The British Labour Party has a new leader. Like his German and French counterparts, Ed Miliband has drawn a line under past mistakes and claimed a new beginning. He has promised a society where social justice is not sacrificed to economic efficiency, but where both mutually reinforce each other. This is good.
Yet, most curiously for a new generation leader, whose parents and grandparents fled Nazi persecution across Europe, there was not a word about the European Union in his speech to the Labour conference. This is odd. For there can be no modern social democracy without a coherent strategy for Europe. Maybe in the UK’s climate of rampant Euroscepticism, it was smart to stay clear of Europe in a leader’s maiden speech. We need to understand, however, what fuels this hostility to Europe and what it means for the design of an alternative social democratic programme.
There are two forms of Euroscepticism, one from the right, one from the left. The neoliberal fear is that the European Union is a dirigiste monster that undermines self-regulating markets. In her 1988 Bruges speech, Margaret Thatcher famously said: ‘We have not successfully rolled back the frontiers of the state in Britain, only to see them re-imposed at a European level with a European super-state exercising a new dominance from Brussels.’ Since then, times have changed, and the Barroso Commission has been working hard to dismantle Social Europe.
However, the self-regulating market does not create the open society that neoliberals like Hayek and others have dreamt of. In fact, the opposite is true: Neoliberalism generates a closed society that becomes protectionist, xenophobic, chauvinistic and reactionary. The reason is that when liberals have shrunk the state, they also have rolled back democracy as a mechanism for internalising the side effects of unfettered market dynamics. A different mode for maintaining social coherence is therefore needed, and the only instrument we know, other than democracy, is the surrender to customs, morality, and tradition. National identity as a political programme becomes an instrument of repression: dissenting minorities have no tools to oppose this domination, because they are excluded from the identity of the mainstream.
This bias in favour of the familiar is damaging European integration and it is increasingly poisoning Europe’s Left. Left-wing Euroscepticism sees the European Union as a neoliberal machine of market liberalisation and a threat to the cherished model of the European welfare state. Mostly, these critics of European integration seek to defend the model of the welfare state that has grown in specific national contexts of social struggles and institutional set ups. They speak of a European Social Model, but they mean the one they are familiar with at home. Here, too, the bias in favour of the familiar generates anti-European chauvinism. What is needed is a new articulation of the welfare state in the context of integrated European markets, where free flows of goods, services, capital and labour contribute to higher prosperity. To articulate such a programme is no mean task.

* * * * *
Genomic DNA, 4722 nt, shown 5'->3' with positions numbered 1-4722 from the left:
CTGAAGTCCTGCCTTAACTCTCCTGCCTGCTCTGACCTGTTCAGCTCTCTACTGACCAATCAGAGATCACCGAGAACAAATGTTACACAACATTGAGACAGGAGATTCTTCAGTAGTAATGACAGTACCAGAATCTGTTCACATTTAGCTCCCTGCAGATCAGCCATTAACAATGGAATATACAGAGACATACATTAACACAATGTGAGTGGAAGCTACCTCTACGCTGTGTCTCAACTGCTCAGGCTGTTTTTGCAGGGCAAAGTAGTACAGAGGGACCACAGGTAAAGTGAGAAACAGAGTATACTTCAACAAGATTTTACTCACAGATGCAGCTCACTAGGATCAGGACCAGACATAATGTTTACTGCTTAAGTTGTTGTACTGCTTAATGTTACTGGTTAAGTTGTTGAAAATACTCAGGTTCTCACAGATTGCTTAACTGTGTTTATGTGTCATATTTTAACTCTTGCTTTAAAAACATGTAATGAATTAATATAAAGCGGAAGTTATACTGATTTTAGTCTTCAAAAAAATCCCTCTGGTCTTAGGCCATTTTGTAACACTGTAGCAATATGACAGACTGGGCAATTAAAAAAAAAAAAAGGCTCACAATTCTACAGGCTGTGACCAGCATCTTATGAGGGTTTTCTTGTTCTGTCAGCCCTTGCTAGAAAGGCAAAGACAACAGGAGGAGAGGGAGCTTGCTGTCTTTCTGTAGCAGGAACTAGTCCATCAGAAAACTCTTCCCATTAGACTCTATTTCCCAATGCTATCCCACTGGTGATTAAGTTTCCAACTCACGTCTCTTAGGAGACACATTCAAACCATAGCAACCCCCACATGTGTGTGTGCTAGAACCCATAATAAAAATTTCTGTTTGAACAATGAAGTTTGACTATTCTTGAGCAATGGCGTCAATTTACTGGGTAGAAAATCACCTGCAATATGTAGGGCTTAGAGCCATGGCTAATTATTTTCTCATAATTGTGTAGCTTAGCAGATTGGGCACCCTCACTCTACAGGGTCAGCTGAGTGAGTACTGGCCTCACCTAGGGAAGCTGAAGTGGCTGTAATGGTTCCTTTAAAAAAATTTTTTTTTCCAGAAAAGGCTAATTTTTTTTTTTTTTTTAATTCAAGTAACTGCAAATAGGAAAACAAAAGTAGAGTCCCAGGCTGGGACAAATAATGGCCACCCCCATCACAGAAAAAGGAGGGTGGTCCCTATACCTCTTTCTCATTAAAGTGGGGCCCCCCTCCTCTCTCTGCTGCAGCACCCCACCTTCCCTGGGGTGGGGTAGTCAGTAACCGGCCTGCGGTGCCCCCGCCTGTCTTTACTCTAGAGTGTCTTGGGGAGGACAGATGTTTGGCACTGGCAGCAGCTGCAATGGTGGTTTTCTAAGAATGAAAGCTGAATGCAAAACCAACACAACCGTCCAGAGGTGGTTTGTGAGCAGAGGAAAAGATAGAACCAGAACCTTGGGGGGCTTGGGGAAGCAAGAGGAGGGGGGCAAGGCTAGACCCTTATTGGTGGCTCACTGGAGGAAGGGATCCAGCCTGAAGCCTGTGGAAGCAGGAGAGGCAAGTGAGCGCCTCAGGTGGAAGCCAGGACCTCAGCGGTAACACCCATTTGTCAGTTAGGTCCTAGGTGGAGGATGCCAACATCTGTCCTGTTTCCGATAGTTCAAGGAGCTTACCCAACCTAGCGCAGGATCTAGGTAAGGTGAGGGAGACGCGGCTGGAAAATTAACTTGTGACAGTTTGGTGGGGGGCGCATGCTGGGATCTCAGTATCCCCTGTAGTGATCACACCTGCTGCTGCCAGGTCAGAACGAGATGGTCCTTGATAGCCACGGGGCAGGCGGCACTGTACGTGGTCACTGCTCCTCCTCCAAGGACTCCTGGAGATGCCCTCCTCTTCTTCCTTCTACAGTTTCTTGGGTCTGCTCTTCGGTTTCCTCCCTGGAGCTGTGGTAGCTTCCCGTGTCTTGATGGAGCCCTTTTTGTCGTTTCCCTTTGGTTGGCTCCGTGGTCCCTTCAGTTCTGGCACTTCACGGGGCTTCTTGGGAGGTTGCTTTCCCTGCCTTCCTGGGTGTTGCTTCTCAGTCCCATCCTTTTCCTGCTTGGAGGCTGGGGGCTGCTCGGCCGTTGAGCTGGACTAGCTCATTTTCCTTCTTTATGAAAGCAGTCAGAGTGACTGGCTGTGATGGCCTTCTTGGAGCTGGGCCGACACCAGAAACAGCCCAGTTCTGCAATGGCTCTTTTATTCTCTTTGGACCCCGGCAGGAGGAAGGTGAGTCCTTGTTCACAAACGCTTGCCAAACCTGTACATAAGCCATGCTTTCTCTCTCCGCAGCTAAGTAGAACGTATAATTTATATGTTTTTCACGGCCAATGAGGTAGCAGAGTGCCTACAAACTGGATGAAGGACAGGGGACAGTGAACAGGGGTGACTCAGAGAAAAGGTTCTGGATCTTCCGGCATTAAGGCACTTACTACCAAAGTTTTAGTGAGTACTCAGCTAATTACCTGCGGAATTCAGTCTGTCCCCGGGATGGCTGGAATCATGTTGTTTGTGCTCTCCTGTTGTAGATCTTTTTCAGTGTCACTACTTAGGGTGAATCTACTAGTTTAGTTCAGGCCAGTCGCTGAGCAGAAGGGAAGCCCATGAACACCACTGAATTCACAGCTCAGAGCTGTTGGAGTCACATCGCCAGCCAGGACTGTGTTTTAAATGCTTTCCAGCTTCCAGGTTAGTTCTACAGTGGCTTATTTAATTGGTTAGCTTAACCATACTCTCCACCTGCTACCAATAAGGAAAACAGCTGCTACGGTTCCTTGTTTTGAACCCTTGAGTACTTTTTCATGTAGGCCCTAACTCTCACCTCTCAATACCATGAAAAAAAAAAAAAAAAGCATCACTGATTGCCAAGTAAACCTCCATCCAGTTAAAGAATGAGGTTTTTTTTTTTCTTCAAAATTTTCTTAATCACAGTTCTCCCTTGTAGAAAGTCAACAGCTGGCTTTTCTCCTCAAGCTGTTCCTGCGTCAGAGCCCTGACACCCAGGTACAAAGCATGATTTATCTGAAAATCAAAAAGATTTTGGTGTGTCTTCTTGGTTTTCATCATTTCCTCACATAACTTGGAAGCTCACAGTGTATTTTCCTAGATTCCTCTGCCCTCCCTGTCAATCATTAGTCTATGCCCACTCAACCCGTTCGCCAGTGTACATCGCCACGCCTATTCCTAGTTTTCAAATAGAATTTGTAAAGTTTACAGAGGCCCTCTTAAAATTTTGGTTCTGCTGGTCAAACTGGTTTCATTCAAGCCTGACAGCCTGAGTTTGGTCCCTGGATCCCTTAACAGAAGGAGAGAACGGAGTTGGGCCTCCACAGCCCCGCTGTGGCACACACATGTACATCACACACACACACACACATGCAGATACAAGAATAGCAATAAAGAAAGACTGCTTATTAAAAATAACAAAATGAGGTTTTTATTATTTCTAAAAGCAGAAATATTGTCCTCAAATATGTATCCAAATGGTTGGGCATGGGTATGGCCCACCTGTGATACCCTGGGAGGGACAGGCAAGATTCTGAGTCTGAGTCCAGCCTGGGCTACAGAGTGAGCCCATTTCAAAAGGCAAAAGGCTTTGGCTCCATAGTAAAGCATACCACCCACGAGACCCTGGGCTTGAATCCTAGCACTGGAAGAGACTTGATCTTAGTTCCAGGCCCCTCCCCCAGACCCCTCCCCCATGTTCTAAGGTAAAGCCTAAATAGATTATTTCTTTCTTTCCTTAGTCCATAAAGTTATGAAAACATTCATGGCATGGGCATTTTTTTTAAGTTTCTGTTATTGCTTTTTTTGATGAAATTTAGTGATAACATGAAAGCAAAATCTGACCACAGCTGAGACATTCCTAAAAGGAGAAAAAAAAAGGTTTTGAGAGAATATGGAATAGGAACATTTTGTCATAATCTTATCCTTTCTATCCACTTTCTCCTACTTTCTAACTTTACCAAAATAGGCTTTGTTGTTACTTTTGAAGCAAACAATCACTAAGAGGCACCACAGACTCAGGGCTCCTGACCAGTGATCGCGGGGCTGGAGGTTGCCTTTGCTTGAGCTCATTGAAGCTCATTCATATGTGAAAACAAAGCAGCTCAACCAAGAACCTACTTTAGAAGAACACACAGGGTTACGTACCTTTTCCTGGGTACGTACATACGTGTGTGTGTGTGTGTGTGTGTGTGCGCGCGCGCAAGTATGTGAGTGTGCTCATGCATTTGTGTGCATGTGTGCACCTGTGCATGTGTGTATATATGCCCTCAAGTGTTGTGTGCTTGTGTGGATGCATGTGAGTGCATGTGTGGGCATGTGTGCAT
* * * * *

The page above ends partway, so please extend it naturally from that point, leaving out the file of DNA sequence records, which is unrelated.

Europe’s social democracy needs to rethink, not its purpose, but the instruments for its actions. The purpose will always remain the same: more fairness, more justice, more equality, more freedom – because these are the things that make a good society. From the mid-9th century until the late 1970s, European social democrats have struggled to conquer the nation-state and make it more democratic. Controlling the state was central to their strategy of passing legislation that would ensure that markets serve socially desirable ends and would protect those who lost out under the forces of change. Under the influence of Keynes, they also have used the state to stabilise and enhance their economies’ productive potential. This has created a variety of social welfare states with clearly distinct national characteristics.
However, with the European Single Act and the creation of the euro, the economic environment has changed. The purpose of full market integration must be seen in the context of globalisation: economies of scale in the large European market were necessary for European firms to prevail under conditions of global competition, and they were the best guarantee for sustaining Europe’s welfare and prosperity. The single market is an instrument for economic efficiency gains. Yet, European integration has not only produced winners, but also losers, primarily in the non-tradable and public sectors of the economy, and more generally because policy-makers have fallen prey to the neo-liberal policy consensus. As a consequence, European authorities dance to the tune of TINA (‘There Is No Alternative’), while the losers find no other voice but populist agitators and Euroscepticism. Caught between the two, social democracy has become silent.
If we take Ed Miliband seriously, European social democrats need a new and integrated strategy. They must embrace European integration wholeheartedly, because it is the driving engine of innovation, efficiency, productivity and wealth creation. But they must also create the new institutional tools, which allow them not only to regulate European markets in the common interest, but also to improve the material conditions of the losers of European integration. Social justice, after all, is about social redistribution.
The European single market has increased economic efficiency, but it is impeding the capacity of nation states to redistribute wealth between the rich and the poor. This is what has to change. A return to national welfare states is certainly possible, but it comes at the price of lower wealth creation. This may not bother Tory Grandees who are always on the winning side, but it cannot be a perspective for social democrats.
This is why a new generation of British Labour leaders must take Britain back into Europe.